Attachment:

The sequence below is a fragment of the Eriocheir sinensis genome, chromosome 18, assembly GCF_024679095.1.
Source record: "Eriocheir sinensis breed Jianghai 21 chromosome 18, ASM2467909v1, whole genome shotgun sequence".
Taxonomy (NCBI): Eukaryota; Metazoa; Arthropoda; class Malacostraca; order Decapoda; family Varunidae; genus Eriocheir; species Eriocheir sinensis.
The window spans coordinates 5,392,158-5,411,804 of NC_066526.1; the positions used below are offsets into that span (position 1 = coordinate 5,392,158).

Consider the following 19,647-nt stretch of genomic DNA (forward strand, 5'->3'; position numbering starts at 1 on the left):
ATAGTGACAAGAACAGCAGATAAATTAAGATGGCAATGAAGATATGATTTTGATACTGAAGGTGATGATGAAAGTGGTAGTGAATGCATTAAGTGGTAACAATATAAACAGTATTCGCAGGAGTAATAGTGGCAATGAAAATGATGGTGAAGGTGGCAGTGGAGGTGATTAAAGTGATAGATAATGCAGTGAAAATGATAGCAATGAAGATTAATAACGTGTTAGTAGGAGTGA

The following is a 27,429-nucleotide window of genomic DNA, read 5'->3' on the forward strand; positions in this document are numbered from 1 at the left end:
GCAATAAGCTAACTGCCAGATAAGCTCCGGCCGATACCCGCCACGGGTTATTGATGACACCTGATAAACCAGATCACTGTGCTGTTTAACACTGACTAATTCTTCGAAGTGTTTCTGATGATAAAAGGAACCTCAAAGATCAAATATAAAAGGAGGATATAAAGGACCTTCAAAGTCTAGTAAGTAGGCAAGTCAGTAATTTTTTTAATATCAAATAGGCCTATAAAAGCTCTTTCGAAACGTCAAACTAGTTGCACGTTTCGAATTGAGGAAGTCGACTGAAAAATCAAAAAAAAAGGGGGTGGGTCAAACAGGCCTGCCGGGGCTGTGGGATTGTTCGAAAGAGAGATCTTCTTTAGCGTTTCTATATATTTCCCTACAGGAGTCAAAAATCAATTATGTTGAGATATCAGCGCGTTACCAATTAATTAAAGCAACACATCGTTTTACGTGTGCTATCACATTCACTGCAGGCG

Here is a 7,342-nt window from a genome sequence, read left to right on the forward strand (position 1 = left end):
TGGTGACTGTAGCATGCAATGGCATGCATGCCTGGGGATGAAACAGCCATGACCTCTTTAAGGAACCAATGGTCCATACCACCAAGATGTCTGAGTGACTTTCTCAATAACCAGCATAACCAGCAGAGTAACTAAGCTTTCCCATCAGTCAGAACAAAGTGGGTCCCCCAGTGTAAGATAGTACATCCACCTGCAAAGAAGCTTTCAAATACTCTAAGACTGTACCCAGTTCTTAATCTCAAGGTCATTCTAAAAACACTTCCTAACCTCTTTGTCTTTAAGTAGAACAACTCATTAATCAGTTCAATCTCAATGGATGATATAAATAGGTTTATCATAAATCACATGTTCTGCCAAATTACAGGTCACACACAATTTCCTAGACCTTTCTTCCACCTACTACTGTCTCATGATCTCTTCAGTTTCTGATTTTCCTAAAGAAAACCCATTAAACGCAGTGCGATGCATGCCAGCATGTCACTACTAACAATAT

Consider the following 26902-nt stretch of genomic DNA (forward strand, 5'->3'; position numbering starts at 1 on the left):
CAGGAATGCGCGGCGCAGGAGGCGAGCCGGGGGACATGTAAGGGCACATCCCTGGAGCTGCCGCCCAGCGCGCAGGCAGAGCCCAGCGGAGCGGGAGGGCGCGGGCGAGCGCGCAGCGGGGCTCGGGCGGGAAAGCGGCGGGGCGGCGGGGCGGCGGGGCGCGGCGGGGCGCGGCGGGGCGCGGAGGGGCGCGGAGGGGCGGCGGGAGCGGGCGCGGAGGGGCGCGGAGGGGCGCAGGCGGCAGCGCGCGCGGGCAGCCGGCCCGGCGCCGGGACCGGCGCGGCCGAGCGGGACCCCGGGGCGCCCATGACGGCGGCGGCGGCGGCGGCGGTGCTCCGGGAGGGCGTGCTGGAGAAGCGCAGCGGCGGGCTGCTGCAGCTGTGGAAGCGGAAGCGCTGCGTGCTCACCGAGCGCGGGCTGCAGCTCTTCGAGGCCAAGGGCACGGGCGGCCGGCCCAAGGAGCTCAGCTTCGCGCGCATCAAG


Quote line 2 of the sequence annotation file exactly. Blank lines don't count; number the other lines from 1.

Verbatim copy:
Source record: "Eriocheir sinensis breed Jianghai 21 chromosome 18, ASM2467909v1, whole genome shotgun sequence".